discoverability to a programmer. Discoverability is an active quality. To achieve it in your software 
you cannot merely fail to be obscure, you have to go out of your way to be helpful. 38 

Transparency and discoverability are important for both users and software developers. But they're 
important in different ways. Users like these properties in a UI because they mean an easier learning 
curve. UI transparency and discoverability are a large part of what people mean when they say a UI 
is 'intuitive'; most of the rest is the Rule of Least Surprise. We'll examine the properties that make 
user interfaces pleasant and effective in more depth in Chapter 1 1 . 

Software developers like these qualities in the code itself (the part users don't see) because they so 
often need to understand it well enough to modify and debug it. Also, a program designed so that 
its internal data flows are readily comprehensible is more likely to be one that does not fail because 

58 An economically-minded friend comments: "Discoverability is about reducing barriers to entry; transparency is about 
reducing the cost of living in the code". 


Chapter 6. Transparency 

of bad interactions that the designer didn't notice, and more likely to be able to evolve forward 
gracefully (including accommodating change when new maintainers pick up the baton). 

Transparency is a major component of what David Gelernter refers to as "beauty" in this chapter's 
epigraph. Unix programmers, borrowing from mathematicians, often use the more specific term 
"elegance" for the quality Gelernter speaks of. Elegance is a combination of power and simplicity. 
Elegant code does much with little. Elegant code is not only correct but visibly, transparently 
correct. It does not merely communicate an algorithm to a computer, but also conveys insight 
and assurance to the mind of a human that reads it. By seeking elegance in our code, we build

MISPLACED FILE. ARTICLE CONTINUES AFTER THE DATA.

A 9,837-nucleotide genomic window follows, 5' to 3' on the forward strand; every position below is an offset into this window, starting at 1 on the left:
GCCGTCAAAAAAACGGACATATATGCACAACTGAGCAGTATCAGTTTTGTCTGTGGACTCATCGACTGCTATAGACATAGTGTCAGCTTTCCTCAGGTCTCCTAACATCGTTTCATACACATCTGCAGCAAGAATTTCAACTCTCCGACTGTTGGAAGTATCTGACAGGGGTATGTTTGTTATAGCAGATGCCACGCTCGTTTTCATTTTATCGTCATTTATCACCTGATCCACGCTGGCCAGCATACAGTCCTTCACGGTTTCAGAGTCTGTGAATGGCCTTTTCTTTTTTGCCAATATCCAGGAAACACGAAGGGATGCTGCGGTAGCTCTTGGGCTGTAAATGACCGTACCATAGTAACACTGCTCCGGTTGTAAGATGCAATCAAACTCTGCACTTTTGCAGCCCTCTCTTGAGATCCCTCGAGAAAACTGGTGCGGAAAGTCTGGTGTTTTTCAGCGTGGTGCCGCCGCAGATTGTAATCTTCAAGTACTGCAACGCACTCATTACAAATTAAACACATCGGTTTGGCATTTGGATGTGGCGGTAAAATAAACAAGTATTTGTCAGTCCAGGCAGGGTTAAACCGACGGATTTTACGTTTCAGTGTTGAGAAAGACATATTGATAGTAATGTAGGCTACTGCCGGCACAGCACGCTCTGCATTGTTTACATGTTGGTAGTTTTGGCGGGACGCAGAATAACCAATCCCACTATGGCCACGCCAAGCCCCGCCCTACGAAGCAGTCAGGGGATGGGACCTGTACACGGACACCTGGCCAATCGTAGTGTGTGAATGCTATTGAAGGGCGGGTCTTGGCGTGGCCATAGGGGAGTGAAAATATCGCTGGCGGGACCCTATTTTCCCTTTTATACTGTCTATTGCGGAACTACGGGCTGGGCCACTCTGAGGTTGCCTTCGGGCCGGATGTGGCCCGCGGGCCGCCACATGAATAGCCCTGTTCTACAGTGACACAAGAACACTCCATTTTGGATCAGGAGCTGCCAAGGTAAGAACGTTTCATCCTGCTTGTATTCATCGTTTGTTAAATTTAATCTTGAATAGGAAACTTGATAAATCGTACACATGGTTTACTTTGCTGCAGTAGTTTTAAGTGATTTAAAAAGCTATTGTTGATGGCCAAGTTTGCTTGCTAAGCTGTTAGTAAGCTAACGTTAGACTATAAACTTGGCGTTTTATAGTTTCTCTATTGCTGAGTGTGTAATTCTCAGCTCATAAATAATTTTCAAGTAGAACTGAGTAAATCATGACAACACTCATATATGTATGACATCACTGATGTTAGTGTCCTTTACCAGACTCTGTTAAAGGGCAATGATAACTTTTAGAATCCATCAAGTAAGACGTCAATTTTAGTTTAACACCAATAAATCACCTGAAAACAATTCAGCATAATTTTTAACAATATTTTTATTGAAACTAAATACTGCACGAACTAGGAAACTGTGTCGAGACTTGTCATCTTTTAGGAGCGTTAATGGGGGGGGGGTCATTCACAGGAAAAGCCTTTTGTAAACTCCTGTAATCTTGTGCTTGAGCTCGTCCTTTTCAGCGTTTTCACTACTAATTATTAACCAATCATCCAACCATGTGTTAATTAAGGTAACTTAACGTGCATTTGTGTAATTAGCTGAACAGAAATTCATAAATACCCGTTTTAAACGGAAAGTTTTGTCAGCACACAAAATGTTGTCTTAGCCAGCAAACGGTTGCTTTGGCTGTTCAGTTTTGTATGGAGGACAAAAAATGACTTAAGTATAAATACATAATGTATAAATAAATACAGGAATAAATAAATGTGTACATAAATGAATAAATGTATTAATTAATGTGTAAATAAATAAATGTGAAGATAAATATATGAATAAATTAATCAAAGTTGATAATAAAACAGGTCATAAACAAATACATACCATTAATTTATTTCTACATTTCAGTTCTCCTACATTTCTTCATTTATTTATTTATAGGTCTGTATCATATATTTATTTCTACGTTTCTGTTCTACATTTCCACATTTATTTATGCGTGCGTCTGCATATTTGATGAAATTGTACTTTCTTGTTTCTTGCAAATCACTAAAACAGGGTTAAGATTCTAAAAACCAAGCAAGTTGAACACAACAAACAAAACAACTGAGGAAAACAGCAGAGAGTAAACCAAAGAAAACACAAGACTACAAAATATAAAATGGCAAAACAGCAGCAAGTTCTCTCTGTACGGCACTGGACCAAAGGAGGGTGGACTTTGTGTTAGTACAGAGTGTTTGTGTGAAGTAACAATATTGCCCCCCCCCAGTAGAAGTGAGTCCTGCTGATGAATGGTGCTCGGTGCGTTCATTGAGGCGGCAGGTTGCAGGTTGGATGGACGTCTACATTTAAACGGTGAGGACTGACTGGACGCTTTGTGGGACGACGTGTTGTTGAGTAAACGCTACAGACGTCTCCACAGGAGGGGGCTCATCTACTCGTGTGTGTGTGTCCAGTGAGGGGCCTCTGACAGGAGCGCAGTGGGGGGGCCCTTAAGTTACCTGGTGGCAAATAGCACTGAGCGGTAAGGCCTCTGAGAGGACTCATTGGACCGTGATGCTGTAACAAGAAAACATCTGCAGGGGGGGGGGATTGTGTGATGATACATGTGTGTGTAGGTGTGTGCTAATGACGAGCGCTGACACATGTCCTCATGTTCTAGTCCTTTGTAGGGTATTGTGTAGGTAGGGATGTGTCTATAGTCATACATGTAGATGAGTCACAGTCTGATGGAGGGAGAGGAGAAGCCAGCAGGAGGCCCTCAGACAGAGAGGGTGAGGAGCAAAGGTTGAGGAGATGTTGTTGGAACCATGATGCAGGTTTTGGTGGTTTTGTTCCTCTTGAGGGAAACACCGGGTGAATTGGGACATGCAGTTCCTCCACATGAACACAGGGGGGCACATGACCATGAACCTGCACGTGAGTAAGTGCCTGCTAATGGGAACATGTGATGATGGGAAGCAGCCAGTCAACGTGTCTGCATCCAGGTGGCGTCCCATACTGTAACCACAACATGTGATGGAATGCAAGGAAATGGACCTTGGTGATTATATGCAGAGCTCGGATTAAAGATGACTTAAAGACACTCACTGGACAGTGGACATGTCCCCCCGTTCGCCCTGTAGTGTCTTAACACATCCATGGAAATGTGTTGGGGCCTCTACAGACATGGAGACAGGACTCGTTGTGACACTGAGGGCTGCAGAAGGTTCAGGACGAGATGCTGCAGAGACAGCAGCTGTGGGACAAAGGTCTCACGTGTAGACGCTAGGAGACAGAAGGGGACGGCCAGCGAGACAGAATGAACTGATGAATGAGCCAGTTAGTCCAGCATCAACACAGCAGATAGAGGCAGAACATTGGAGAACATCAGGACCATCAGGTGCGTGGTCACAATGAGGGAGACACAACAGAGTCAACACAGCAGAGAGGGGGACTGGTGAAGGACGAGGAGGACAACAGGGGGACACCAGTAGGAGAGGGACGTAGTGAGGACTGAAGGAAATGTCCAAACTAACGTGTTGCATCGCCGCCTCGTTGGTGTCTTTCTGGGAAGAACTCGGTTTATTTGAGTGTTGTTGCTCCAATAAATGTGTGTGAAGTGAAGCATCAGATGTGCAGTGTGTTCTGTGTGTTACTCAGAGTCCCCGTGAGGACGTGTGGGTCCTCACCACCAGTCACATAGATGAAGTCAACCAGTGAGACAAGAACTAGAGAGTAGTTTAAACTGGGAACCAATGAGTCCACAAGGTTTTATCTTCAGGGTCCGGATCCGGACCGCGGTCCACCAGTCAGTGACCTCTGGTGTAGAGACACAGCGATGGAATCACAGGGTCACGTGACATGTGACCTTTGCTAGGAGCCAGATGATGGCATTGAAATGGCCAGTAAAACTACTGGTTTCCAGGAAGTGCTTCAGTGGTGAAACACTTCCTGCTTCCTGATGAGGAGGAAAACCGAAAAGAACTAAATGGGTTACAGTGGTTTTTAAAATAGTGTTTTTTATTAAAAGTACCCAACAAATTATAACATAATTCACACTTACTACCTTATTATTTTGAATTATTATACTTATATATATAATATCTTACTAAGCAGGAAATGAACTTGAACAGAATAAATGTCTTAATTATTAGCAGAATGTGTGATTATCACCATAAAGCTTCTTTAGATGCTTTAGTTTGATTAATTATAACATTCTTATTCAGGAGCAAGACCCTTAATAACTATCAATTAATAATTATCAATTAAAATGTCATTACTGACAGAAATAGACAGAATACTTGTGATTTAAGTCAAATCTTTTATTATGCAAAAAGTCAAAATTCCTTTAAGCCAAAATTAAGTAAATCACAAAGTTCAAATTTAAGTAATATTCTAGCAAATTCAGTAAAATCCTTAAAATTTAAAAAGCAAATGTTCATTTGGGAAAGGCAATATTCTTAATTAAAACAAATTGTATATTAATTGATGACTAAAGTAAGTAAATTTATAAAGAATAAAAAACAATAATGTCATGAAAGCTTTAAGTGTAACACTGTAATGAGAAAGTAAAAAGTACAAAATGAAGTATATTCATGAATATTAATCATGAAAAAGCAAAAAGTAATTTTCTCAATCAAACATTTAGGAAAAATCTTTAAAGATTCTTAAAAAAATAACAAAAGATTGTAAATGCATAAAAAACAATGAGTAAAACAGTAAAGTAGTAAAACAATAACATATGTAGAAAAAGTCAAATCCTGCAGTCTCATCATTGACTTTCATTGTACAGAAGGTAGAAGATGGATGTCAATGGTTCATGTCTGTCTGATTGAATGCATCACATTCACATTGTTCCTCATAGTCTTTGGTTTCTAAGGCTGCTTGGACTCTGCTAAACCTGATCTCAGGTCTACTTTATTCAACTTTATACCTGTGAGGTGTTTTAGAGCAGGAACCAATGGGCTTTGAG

better code. Learning to write transparent code is a first, long step toward learning how to write 
elegant code — and taking care to make code discoverable helps us learn how to make it transparent. 
Elegant code is both transparent and discoverable. 

It may be easier to appreciate the difference between transparency and discoverability with a pair 
of extreme examples. The Linux kernel source is remarkably transparent (given the intrinsic 
complexity of what it does) but not at all discoverable — acquiring the minimum knowledge needed 
to live in the code and understand the idiom of the developers is difficult, but once you do the whole 
makes sense. 59 On the other hand, the Emacs Lisp libraries are discoverable but not transparent. 
It's easy to acquire enough knowledge to tweak just one thing, but quite difficult to comprehend the 
whole system. 

In this chapter, we'll examine features of Unix designs that promote transparency and discoverability 
not just in UIs but in the parts users don't normally see. We'll develop some useful rules you can 
apply to your coding and development practice. Later on, in Chapter 19 we'll see how good 
release-engineering practices (like having a readme file with appropriate content) can make your 
source code as discoverable as your design. 

If you need a practical reminder why these qualities are important, remember that the sanity you 
save by writing transparent, discoverable systems may well be that of your own future self. 

Studying Cases 

Normal practice in this book has been to intersperse case studies with philosophy. But in this 
chapter we'll begin by looking at several Unix designs that exhibit transparency and discoverability, 

5 *The Linux kernel makes a number of attempts at discoverability, including the Documentation subdirectory in the Linux 
kernel source tarball and quite a number of tutorial websites and books. These attempts are frustrated by the speed at which 
the kernel changes; the documentation has a chronic tendency to fall behind. 


Chapter 6. Transparency 

and attempt to draw lessons from them only after all have been presented. Each major point of 
the analysis in the latter half of this chapter draws on several of these, and the arrangement avoids 
forward references to case studies the reader hasn't seen yet. 

Case Study: audacity 

First, we'll look at an example of transparency in UI design. It is audacity, an open-source editor for 
sound files that runs on Unix systems, Mac OS X, and Windows. Sources, downloadable binaries, 
documentation, and screen shots are available at the project site []. 

This program supports cutting, pasting, and editing of audio samples. It supports multitrack editing 
and mixing. The UI is superbly simple; the sound waveforms are shown in the audacity window. 
The image of the waveform can be cut and pasted; operations on that image are directly reflected in 
the audio sample as soon as they are performed. 


Chapter 6. Transparency 


Chapter 6. Transparency 

Figure 6.1. Screen shot of audacity. 

Vgr» tracks 1aiid2 

File Edit View Project Effect Help 









1 1.0m 

l 20m , i 

X Audio Track